by Kevan Hall, CEO, Global integration

I was reflecting on the video in a previous blog,  Learning from Students : Universities are full of “inclusion mechanisms” to make new students welcome. There are a range of societies, clubs and events (particularly during the infamous Freshers Week) designed to encourage mixing and help people to get to know each other. These mechanisms really work: we form some of our closest friendships during our university years.
The subject of community building often arises during our training and consultancy work on virtual and global teams. Community used to come as a free byproduct of proximity. The fact that we were in the same place made it easy to build relationships and trust. In today’s distributed teams and organizations  it is often expensive to meet face-to-face, and the costs of building community become much more explicit.
In my first job, I worked in a large factory in North London. It had 4500 people and a huge range of ways in which people could interact and meet each other outside the work context. There was an active social club, a range of sports clubs and internal competitions (including the highly dangerous apprentices versus senior managers annual grudge match). As a young manager, I found these networks invaluable for finding out what was really happening and creating relationships across functional and hierarchical boundaries.
When I returned to the site two years ago it had been acquired by a multinational telecommunications company.There are only 600 employees now, in a single building, and there seemed to be a complete absence of any sense of community. There were no clubs, societies, no real opportunities to network even across floors in the building (unless you were one of the community of smokers exiled to the outside of the building their breaks). By 5.30 pm both the building and the car park were deserted.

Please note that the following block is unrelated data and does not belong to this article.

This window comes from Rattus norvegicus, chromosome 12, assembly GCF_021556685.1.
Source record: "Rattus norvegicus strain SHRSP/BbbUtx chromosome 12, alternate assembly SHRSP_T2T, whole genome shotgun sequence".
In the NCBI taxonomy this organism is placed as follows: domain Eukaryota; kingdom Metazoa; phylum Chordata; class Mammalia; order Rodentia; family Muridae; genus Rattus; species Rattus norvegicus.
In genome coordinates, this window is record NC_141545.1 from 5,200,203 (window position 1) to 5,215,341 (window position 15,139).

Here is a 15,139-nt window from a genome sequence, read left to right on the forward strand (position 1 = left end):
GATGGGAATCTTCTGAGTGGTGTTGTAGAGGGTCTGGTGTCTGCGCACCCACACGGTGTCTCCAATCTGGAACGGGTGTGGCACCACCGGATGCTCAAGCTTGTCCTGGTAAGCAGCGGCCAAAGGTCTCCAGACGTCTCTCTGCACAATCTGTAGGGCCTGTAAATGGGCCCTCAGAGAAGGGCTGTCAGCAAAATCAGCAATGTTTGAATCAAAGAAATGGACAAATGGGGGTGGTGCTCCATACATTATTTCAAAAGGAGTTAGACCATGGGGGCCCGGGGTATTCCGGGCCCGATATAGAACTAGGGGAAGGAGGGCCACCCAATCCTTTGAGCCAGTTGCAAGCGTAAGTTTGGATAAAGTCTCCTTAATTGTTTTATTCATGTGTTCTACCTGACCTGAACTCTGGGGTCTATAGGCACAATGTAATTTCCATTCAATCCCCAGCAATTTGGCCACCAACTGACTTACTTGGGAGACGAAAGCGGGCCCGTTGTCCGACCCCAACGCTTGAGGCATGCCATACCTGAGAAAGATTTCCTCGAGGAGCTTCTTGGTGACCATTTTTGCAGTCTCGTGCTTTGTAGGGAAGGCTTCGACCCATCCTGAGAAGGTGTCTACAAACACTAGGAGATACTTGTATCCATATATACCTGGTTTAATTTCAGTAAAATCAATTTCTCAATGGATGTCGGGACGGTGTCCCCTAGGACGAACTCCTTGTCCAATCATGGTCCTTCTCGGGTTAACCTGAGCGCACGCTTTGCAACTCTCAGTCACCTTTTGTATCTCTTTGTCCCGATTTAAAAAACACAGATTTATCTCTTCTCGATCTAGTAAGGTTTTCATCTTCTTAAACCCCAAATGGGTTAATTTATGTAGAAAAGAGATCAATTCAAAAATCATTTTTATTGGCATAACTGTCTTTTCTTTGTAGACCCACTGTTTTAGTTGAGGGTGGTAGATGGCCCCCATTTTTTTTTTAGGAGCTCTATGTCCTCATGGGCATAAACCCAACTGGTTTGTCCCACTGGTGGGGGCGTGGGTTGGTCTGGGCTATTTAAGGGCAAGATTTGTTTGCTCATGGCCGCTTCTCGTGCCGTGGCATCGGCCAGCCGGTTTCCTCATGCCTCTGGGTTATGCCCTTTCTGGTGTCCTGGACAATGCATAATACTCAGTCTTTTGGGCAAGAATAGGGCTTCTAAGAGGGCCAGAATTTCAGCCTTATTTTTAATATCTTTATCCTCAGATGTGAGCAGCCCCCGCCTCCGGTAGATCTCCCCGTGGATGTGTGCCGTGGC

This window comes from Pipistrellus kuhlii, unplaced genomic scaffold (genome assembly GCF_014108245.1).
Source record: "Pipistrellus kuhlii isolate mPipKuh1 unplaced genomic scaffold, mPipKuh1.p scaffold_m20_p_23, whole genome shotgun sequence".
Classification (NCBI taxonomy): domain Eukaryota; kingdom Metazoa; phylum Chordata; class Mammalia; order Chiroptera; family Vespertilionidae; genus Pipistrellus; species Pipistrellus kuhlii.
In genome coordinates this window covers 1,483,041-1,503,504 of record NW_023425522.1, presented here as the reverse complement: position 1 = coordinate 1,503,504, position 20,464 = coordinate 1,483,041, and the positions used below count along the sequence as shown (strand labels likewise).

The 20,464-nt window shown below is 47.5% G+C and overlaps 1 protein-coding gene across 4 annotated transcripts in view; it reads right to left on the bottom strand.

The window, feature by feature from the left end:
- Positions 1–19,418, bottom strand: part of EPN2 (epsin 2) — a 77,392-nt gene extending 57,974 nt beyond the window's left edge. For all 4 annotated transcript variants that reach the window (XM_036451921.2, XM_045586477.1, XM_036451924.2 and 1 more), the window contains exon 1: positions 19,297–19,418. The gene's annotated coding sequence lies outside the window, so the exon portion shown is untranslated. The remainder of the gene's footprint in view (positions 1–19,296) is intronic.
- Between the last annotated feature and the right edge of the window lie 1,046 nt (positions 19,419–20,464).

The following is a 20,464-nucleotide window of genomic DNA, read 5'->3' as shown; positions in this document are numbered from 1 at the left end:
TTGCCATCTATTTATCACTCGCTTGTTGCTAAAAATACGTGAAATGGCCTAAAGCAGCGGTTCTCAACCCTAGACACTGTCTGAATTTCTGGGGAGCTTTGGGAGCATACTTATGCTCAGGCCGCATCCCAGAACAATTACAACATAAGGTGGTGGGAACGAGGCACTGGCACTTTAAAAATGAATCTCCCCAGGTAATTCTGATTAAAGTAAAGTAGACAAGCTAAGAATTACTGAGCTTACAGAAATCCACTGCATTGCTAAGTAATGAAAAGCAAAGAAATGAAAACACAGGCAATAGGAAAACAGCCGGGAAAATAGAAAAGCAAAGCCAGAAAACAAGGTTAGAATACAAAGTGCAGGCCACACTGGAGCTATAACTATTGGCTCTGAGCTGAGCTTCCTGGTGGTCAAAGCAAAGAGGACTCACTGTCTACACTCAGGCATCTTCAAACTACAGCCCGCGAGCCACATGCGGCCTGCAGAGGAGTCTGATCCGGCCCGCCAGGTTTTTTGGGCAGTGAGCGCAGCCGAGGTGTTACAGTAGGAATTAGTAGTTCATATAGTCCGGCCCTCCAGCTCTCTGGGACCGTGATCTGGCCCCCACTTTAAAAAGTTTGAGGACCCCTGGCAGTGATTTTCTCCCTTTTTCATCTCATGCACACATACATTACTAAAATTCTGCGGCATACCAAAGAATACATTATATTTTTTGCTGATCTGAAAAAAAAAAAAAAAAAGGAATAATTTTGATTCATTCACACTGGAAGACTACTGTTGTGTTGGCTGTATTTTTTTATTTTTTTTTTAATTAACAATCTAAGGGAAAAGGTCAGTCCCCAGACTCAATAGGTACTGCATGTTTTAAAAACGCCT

People DO need a sense of community. If they don’t find it at work, they will find it elsewhere – and this could prove significant for your business. In virtual and global teams, building community is expensive: it can cost $50 – $100,000 just to bring a typical team together.
In our workshops, we help people understand the keys to community that they have access to, to understand specifically what they need a sense of community to help them achieve, and, critically, what can they afford. From being a free by-product of location, community now becomes a business investment – but it’s not one that we can afford to ignore.
How does your organization or team build community?
Further information on our work, offering training and consultancy to remote and virtual teams can be found on the Global Integration website.

About the author:

Kevan Hall Kevan Hall is a CEO, author, speaker and trainer in matrix management, virtual teams and global working. He is the author of "Speed Lead - faster, simpler ways to manage people, projects and teams in complex companies, "Making the Matrix work - how matrix managers engage people and cut through complexity", and the "Life in a Matrix" podcasts, videos, cartoons and blog. He is CEO and founder of Global Integration. Company profile: .

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